Emergency responders worked on him for 45 minutes to get his heart beating again. “If I hadn’t signed up with Anytime Fitness, I probably wouldn’t be sitting here right now. It literally saved my life because of the fitness level that I was at when I had my accident,” Mark says. “I got hit six times [with the defibrillator paddles]. They don’t usually do it that much. But they thought I could take it because of my fitness level.”

“They kept trying. If he was not that fit, they might have called it,” Tanya says. 

Mark was hospitalized for two weeks. “Initially, he couldn’t speak, couldn’t walk, couldn’t eat,” Tanya says. He moved to inpatient rehab, which doctors expected would take two months, but he finished in two weeks. After that came eight months of physical therapy at home.

Mark Allen
After suffering a cardiac arrest during a triathlon, Mark Allen couldn’t speak, walk or eat.Courtesy Mark Allen

Rehab, recovery and a new fitness routine

It took a full year of recovery and rehab before Mark could go back to the gym. At first, he simply wanted to reconnect with his gym family.

“He was still recovering, and he wanted to come back and visit. I wanted to take a picture. We did a wall sit, and we were busting out laughing,” Samantha says. “But then he said, ‘Sam, I’m done.’ And normally, I’m the one saying I’m done. It was a realization that with this new version of Mark, he wasn’t where he was before. We had to be in a space of accepting that he was recovering, building up, and not knowing what that would look like.”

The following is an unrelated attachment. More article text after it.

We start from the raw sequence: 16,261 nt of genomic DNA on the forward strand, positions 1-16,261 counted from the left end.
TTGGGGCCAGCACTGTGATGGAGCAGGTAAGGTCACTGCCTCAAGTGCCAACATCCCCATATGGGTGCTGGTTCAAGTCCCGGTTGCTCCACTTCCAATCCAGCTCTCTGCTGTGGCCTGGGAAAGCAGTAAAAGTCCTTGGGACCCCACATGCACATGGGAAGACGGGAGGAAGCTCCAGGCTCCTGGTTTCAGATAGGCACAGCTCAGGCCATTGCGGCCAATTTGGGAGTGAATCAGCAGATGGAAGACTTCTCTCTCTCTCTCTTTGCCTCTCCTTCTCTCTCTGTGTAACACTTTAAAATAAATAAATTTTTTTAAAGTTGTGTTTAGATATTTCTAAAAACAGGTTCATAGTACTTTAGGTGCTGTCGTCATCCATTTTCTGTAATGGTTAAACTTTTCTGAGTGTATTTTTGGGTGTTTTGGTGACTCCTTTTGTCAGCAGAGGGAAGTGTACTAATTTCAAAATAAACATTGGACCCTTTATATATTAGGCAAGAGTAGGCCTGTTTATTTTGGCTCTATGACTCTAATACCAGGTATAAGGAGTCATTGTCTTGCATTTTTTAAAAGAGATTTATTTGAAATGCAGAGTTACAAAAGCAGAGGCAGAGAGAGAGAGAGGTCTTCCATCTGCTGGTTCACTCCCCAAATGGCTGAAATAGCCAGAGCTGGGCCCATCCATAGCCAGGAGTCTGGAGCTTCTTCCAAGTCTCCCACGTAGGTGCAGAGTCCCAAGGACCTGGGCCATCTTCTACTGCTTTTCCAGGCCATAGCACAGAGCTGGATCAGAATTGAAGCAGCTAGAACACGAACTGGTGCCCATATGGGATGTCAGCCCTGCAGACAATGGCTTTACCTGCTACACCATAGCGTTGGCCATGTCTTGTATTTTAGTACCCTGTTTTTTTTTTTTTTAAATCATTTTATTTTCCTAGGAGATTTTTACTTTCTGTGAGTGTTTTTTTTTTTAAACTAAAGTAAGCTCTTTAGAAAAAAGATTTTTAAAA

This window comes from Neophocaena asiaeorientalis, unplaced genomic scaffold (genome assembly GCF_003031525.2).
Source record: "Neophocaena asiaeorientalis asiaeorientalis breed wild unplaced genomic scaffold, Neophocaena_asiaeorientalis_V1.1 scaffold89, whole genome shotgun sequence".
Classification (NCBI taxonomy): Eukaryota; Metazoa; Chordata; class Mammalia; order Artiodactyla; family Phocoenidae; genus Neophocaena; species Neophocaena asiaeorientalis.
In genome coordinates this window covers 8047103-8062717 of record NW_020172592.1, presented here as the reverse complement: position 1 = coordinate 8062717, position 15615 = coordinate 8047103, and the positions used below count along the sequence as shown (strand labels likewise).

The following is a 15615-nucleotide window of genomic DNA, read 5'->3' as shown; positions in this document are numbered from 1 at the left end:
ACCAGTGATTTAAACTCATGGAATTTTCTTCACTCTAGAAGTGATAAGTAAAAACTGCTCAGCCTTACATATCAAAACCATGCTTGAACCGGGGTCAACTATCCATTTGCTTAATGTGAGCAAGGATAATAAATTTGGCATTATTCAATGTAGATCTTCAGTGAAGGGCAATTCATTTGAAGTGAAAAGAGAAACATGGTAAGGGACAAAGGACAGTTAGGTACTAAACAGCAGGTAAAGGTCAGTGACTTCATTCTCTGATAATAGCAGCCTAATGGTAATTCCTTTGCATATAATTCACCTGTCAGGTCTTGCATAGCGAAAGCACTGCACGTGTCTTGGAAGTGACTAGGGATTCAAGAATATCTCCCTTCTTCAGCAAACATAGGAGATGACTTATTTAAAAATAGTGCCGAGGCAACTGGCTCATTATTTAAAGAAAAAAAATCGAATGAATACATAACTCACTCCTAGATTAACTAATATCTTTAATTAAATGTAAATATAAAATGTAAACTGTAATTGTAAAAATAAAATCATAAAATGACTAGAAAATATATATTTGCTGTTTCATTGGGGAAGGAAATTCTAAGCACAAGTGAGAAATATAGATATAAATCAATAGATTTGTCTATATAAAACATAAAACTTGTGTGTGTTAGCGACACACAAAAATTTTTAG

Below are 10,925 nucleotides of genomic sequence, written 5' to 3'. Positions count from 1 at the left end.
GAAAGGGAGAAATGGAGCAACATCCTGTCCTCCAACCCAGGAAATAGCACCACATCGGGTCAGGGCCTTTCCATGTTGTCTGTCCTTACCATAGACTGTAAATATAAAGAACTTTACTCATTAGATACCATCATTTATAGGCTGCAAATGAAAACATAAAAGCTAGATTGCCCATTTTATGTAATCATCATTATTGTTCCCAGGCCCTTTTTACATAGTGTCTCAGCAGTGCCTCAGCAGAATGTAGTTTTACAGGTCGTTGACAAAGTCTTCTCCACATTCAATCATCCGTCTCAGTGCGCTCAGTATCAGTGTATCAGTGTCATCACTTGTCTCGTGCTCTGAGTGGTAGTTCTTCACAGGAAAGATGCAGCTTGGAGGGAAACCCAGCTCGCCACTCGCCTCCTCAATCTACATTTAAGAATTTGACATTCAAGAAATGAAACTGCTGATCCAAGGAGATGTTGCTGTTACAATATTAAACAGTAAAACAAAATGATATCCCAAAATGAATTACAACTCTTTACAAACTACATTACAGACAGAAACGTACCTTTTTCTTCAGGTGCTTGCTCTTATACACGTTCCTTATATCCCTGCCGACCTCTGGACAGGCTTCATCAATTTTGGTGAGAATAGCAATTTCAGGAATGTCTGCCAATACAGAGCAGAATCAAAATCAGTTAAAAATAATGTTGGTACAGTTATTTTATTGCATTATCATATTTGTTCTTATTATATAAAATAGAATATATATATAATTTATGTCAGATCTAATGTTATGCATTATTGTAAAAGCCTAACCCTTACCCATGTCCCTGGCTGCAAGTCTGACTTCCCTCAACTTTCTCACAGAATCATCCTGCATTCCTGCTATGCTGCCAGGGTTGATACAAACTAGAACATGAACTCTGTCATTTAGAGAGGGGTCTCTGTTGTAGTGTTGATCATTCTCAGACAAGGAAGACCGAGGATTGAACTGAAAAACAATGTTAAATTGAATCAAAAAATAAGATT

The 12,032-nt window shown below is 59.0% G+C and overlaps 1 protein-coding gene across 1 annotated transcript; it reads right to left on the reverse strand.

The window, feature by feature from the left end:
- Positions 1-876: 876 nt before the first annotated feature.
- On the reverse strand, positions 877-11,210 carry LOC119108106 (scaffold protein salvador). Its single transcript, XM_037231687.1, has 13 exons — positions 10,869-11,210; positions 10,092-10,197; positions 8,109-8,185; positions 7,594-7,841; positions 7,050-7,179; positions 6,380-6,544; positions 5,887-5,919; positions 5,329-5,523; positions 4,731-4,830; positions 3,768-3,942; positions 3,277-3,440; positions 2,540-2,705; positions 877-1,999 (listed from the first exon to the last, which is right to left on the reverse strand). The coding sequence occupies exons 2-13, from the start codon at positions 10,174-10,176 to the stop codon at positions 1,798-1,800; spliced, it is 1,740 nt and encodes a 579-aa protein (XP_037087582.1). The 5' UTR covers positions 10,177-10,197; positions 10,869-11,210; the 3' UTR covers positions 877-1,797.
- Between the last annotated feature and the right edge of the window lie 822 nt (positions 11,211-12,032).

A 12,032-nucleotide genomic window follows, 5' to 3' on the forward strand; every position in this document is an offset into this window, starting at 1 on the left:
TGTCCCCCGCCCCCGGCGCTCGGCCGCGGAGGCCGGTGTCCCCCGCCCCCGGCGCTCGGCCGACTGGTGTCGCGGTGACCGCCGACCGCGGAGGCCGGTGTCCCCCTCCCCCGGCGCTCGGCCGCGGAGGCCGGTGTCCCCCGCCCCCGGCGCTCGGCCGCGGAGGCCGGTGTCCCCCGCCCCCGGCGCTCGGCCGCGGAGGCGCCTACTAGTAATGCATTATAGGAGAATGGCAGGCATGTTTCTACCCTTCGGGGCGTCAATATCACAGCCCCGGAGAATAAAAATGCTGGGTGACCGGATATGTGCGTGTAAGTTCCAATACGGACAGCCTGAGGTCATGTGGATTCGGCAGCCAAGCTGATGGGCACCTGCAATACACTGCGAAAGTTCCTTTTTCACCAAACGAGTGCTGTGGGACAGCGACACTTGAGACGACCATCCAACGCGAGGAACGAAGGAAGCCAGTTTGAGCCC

Mark Allen
After a year of rehab, Mark Allen was able to get back into the gym.Courtesy Anytime Fitness

They needed to work together to find ways for Mark to safely build his fitness. Devon says, “Before Mark’s accident, our role as coaches was to push him over the next hurdle. Now it’s changed. We need to restrain him from pushing so hard. We need to identify a goal that still makes sense, motivates him and keeps him inspired. It’s a different part of the journey.”

Now, Mark’s workouts are focused more on movement and staying active. Still, he is exceeding expectations. His doctors told him he’d only be able to golf and bowl, but he’s proved them wrong. He’s back on his bike, and on September 29, 2023, exactly four years after his injury, he rode 30 miles to support multiple sclerosis (MS). 

“That was a big milestone. It was the first lengthy official race he had done post-accident,” Samantha said. “It was incredible to watch.” 

Mark Allen
Exactly four years after his cardiac arrest, Mark Allen rode 30 miles to support multiple sclerosis.Courtesy Mark Allen

Since Mark can’t go as hard as he used to, he’s focused on helping others. He’s recruiting and motivating others to get on their own health and fitness journeys by sharing his story. He’s starting coaching, with his first session scheduled for May. 

Recognizing his strength, he was selected as Anytime Fitness Member Success Winner in 2023. “It does not matter what is in front of Mark. Mark is going to persevere and push through and find a way to get better,” Devon says.

Mark Allen
Mark Allen and his wife Tanya.Courtesy Anytime Fitness